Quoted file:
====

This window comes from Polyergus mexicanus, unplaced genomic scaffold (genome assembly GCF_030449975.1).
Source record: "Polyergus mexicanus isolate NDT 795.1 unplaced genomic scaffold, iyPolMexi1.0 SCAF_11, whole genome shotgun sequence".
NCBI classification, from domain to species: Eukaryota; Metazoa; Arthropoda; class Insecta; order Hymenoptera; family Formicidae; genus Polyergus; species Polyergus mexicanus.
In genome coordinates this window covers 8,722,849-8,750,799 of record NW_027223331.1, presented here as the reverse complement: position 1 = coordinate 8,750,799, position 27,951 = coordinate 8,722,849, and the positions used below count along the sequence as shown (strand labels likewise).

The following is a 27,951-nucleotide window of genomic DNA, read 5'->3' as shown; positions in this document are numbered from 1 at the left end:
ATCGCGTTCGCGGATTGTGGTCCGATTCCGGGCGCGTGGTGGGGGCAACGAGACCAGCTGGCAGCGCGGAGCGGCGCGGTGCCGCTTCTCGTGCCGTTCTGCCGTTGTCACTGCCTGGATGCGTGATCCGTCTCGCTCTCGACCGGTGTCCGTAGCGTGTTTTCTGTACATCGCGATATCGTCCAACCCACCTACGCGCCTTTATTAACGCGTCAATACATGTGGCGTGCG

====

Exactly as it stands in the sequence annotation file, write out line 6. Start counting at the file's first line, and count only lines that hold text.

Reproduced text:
ATCGCGTTCGCGGATTGTGGTCCGATTCCGGGCGCGTGGTGGGGGCAACGAGACCAGCTGGCAGCGCGGAGCGGCGCGGTGCCGCTTCTCGTGCCGTTCTGCCGTTGTCACTGCCTGGATGCGTGATCCGTCTCGCTCTCGACCGGTGTCCGTAGCGTGTTTTCTGTACATCGCGATATCGTCCAACCCACCTACGCGCCTTTATTAACGCGTCAATACATGTGGCGTGCG